British Journal of Social Work v. 43 no. 7 Oct 2013: 1384-1384
This article examines whether parental or carer alcohol abuse is related to an increased intensity of child protection response. Data from the records of 38,487 Victorian state Child Protection Services cases substantiated between 2001 and 2005 were studied for predictors of case outcomes, substantiations, protective interventions, and court orders; adjusting for other drug abuse and other socio-demographic factors.
Child Abuse and Neglect v. 37 no. 8 Aug 2013: 500-510
In 2006, a study by Grella, Hser, and Huang (2006) in California investigated the reasons why some drug-using mothers become involved with child protection services and others do not. This new study replicates and extends their findings in Australia. 171 mothers attending methadone treatment services in Sydney, New South Wales, were interviewed to identify what factors significantly increased the likelihood of child protection involvement, such as number of children, mental health, financial situation, family violence, history of childhood abuse, social supports, and duration of substance abuse. Of the participants, just over one-third were involved with child protection services at the time of interview - mostly with children in out-of-home care.
Manchester : Ofsted, 2013.
"This thematic inspection by Ofsted and the Care Quality Commission explored how well adult mental health services and drug and alcohol services considered the impact on children when their parents or carers had mental ill health and/or drug and alcohol problems; and how effectively adult and children's services worked together to ensure that children affected by their parents' or carers' difficulties were supported and safe. The report draws on evidence from cases in nine local authorities and partner agencies and from the views of parents, carers, children, practitioners and managers."
Adelaide SA : National Centre for Education and Training on Addiction, Flinders University, 2013
"The Strategy is being developed on behalf of the Intergovernmental Committee on Drugs (IGCD) as part of the National Drug Strategy 2010-2015. The alcohol and other drugs (AOD) field has experienced substantial change over recent decades. Shifts have occurred in patterns of consumption and the types of substances consumed, and advances in knowledge have led to changes in clinical practice and prevention strategies. This includes issues relating to new synthetic drugs; greater awareness of child protection and family sensitive practice issues; greater awareness of co-existing mental health disorders and multiple morbidities; and greater emphasis on cost efficiency, clinical efficacy, improved outcomes and intersectoral collaboration. Workforce development in the AOD field aims to build the capacity of organisations and individuals to prevent and respond to AOD-related problems and to promote evidence-based practice. It goes beyond the provision of education and training to include issues such as recruitment and retention, workforce planning, professional and career development and worker wellbeing."--CFCA website.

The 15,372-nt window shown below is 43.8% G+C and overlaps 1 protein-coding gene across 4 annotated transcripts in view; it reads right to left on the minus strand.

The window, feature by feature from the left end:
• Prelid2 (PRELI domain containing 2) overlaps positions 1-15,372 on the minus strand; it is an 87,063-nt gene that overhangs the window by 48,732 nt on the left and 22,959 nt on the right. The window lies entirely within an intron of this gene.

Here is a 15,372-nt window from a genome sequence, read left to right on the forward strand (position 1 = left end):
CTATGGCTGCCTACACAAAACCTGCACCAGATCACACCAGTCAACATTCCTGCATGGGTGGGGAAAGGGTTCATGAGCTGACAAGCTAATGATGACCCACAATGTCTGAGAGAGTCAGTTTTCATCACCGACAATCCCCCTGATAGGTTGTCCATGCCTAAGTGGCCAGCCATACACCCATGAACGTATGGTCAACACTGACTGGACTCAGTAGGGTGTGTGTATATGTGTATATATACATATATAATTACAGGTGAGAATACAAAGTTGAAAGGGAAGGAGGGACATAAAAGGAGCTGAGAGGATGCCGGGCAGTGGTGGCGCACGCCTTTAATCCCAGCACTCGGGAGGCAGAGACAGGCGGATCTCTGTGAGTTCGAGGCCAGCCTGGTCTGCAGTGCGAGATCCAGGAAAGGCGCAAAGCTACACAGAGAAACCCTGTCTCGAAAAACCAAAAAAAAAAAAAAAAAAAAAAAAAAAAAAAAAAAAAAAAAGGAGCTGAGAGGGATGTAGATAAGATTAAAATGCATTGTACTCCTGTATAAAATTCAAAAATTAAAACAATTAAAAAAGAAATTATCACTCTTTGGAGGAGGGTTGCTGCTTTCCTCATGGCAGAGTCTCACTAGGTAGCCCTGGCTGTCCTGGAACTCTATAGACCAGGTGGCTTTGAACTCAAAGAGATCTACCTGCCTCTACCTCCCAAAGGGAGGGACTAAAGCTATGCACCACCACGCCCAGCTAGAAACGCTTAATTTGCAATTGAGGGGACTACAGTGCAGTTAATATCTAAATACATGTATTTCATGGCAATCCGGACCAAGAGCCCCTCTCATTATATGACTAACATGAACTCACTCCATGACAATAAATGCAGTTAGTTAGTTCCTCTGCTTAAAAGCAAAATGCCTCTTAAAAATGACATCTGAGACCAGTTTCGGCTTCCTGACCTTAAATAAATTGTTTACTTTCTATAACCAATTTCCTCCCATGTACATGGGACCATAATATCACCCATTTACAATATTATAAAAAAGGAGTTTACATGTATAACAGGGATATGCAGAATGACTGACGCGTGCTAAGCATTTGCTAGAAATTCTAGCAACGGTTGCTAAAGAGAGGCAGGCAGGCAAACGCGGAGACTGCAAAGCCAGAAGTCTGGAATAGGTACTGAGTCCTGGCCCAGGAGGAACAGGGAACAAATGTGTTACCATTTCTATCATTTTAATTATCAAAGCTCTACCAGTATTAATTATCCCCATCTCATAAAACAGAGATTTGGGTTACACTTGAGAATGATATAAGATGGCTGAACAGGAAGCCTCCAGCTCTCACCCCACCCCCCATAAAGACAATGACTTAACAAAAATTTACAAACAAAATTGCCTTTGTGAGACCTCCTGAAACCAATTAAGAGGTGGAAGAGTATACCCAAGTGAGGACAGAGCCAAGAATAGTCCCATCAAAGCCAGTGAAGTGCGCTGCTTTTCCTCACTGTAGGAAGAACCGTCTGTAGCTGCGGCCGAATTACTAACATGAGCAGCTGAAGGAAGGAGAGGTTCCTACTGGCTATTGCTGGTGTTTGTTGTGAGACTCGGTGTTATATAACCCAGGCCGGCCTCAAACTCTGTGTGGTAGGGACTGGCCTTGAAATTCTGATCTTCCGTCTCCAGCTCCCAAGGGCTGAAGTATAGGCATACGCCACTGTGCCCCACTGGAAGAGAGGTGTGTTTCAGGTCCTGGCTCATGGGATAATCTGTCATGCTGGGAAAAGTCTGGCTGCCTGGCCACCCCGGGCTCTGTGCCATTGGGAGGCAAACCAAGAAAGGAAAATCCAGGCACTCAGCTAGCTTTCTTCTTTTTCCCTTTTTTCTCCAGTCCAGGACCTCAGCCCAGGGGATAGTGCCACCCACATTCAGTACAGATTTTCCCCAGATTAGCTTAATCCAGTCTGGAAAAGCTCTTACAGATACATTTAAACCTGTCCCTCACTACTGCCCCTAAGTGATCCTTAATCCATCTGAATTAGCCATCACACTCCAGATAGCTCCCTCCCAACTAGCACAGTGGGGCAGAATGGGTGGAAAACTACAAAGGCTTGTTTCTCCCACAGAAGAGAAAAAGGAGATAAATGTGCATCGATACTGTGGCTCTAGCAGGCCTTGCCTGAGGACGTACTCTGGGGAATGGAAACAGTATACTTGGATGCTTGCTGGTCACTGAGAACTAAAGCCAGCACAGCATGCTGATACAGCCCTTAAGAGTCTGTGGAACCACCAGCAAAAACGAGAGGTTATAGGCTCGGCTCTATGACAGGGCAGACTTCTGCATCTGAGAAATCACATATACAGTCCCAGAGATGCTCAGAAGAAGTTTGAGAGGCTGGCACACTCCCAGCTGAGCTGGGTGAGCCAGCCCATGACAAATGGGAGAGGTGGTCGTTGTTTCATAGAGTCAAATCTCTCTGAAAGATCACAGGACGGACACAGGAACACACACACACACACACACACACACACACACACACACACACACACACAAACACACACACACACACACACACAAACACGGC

Addiction v. 107 no. 10 Oct 2012: 1786-1793
This article investigates the role of parental alcohol abuse in child protection cases. It presents findings from a review of cases from 2001-2005 from child protection services in Victoria, regarding recurrence, level of child protection intervention, child age and gender, and carer alcohol abuse, drug abuse, mental illness, and own experience of child abuse. The review found that carer alcohol was significantly associated with repeat incidents, with similar rates to that of drug abuse.
Addiction v. 107 no. 6 Jun 2012: 1082-1089
This article investigates the prevalence of alcohol-related harms to children in Australia in the general population. It presents findings from a survey of 1,142 adults who lived with or who had care of children, regarding whether these children had been negatively affected because of others' drinking in the past year, such as by being left unsupervised, left in an unsafe situation, verbally abused, physically hurt, or exposed to serious family violence. The findings indicate that over one fifth of respondents knew of alcohol-related harms to children, most commonly verbal abuse, and more often in single parent households.
"This research focused on analyses of expert clinicians' assessments for child protection matters referred to the Children's Court Clinic by the Children's Court of Victoria in 2006-2007. Major aims were to examine the occurrence and co-occurrence of three forms of common parent problems [domestic violence, substance abuse and mental health problems]; to analyse their association with clinicians' identification of child-related issues and assessment issues and recommendations for placement decisions; and to examine the relationship between clinicians' recommendations and subsequent court decisions about protection orders and the placement of children. The data were clinicians' reports to the court that were analysed using content analytic techniques. The analyses focused on 138 families involving 250 children referred to the clinic by the court for expert psychosocial assessment."--Author abstract.